Dehalogenation of vic-Dibromo-, α -halo-, or α, α -dibromocarbonyl compounds using catalytic tris(2,2'-bipyridyl)ruthenium dichloride (Ru(bpy)3Cl2) in combination with 1,5-dimethoxynaphthalene (DMN) and ascorbate as sacrificial electron donor was reported by Reiser and co-workers [29]. The combination of 1,5-dimethoxynaphthalene as a primary and ascorbic acid as a sacrificial electron donor worked effectively as a photocatalytic system. 

    2.15 Synthesis of cyclic carbonates from CO2

    Elia et al.found that ascorbic acid/TBAI was an efficient organocatalytic pair for the synthesis of cyclic carbonates under ambient or very mild conditions [30]. Overall, for the reaction mechanism of ascorbic acid, the calculated barriers range from 12.0 kcal/mol to 16.0 kcal/mol, which are consistent with the observed activity at room temperature. The cycloaddition reaction mechanism for the acetal protected ascorbic acid derivative (APAA) is calculated. The main results can be summarized in the following points: The calculated ring opening barrier (TS-AB’) for APAA is 3.2 kcal/mol higher in energy than the corresponding barrier for ascorbic acid (16.2 kcal/mol vs 13.0 kcal/mol, respectively); The calculated CO2 insertion barrier (TS-BC’) for APAA is significantly higher in energy (by 5.5kcal/mol) when compared to the corresponding barrier for ascorbic acid. These observations can be partly attributed to the acetal protecting group acting as an electron donor and influencing the hydrogen bonding ability of APAA; Similar to ascorbic acid, the ring closure step is predicted to be the rate-determining step. However, the calculated barrier (TS-CD’) for APAA is 3.4 kcal/mol higher than the corresponding barrier for ascorbic acid.

    2.16 Synthesis of 3-Aminoquinolinones, 3-Aminocoumarins and Anilines

    Alami and co-workers introduced a method to provide a range of 3-aminoquinolin-2(1H)-ones and 3-aminocoumarins from 3-bromoquinolinones and 3-bromocoumarins, respectively [31]. This method was based on the efficient copper-catalyzed in situ C-(sp2)-NH2 bond formation.  This reaction used copper powder as the catalyst, ascorbic acid as the additive, and eco-friendly ethanol as the solvent in the presence of pipecolinic acid as the ligand [31].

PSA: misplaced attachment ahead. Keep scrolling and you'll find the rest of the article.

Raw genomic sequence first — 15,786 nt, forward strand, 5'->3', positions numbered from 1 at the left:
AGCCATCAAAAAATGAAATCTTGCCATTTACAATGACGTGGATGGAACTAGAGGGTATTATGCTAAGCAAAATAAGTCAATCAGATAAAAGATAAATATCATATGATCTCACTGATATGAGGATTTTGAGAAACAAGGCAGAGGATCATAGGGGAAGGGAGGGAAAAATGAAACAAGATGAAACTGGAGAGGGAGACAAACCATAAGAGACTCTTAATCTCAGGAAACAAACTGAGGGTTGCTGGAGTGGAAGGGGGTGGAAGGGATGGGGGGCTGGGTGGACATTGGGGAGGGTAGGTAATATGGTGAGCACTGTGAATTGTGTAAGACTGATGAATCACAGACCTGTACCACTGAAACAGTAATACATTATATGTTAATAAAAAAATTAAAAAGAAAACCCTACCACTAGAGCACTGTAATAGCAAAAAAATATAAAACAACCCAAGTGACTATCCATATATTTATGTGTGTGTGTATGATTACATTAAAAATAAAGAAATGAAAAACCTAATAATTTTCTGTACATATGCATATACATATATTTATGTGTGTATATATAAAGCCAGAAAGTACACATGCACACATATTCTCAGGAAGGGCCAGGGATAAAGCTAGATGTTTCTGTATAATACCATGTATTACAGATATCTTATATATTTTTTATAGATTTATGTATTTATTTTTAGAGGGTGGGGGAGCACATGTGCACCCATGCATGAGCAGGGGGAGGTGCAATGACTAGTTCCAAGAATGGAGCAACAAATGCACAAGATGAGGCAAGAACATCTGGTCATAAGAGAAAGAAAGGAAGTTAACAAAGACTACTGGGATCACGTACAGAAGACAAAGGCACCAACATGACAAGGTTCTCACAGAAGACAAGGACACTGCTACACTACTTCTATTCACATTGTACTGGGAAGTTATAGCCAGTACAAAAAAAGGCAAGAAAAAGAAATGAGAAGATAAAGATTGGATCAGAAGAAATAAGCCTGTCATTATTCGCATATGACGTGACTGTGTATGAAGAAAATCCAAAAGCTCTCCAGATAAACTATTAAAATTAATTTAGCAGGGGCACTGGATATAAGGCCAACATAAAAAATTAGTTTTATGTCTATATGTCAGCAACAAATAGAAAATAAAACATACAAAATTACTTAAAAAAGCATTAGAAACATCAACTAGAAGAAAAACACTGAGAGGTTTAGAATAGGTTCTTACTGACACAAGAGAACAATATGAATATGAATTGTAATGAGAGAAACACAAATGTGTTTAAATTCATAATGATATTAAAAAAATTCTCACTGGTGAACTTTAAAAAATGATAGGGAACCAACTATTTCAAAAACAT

The reaction proceeds by a nitrene thermolysis mechanism. Initially, the azide intermediate is probably formed followed by the nitrene species, produced by the thermo-initiated N2 liberation, was presumably converted to the product by hydrogen abstraction.

    2.17 Synthesis of polyhydroquinoline and 1,8 dioxodecahydroacridines

    Chemists developed several methods for the synthesis of polyhydroquinoline and 1,8-dioxodecahydroacridine derivatives, which involves three-component reaction methods and four-component reaction methods, in the presence of a variety of catalysts [32]. Debache et al. reported the catalytic role of ascorbic acid in the synthesis of 1,8-dioxodecahydroacridine and polyhydroquinoline derivatives through a multicomponent condensation reaction [33].

    Ascorbic acid facilitates the enolization of a molecule of the 1,3-diketone and changes the aldehyde into convenient electrophile by protonation, obtained and reacted together to give the intermediate by a Knoevenagel-type reaction. Furthermore, a second diketone molecule or an ethyl acetoacetate molecule undergoes enolization under the influence of ascorbic acid to yield intermediate. Then a Michael-type reaction takes place. The resulting intermediate reacts with ammonium acetate to yield imine which undergoes an intramolecular cyclization and dehydratation to yield the expected product.

    2.18 Aerobic benzylic C-H oxidation

    Rezaeifard and co-workers reported the selective aerobic benzylic C–H oxidation of alcohols and hydrocarbons by TiO2/AA/Co nanohybrid in ethyl acetate [34].

    2.19 Synthesis of Benzimidazoles

    Rezaeifard et al. reported the one-pot environmentally benign synthesis of benzimidazoles by cobalt ascorbic acid complex coated on TiO2 nanoparticles via aerobic photooxidative cyclization reactions [35]. The results revealed that the reaction rate affected by the electronic demands of the substrates. For example, benzyl alcohol bearing electron-donating groups were efficiently converted to the pertinent benzimidazole derivatives with a high yield of 94%. However, the strong electron-withdrawing nitro group on the phenyl ring of both alcohol and amine molecules significantly retarded the reaction.

    2.20 Synthesis of 1,5-disubstituted 1,2,3-triazoles

    Kumar et al. reported a copper-catalyzed decarboxylative regioselective protocol for the synthesis of 1,5-disubstituted 1,2,3-triazoles through direct annulation of cinnamic acids with aryl azides in the presence of ascorbic acid [36]. The first step of the reaction is the regioselective 1,3-dipolarcycloaddition of azides with cinnamic acid to form the cation intermediate. Subsequently, a decarboxylation to copper triazoline occurs, followed by the loss of a proton to afford a copper complex 1,4,5-trisubstituted 1,2,3-triazole. In acidic media, the copper complex readily undergoes protonolysis, providing free 1,5-disubstituted 1,2,3-triazoles and allowing the Cu(II) species to participate again in the catalyticcycle. The Cu(II) can be regenerated from the Cu(I) species with oxygen under acidic conditions.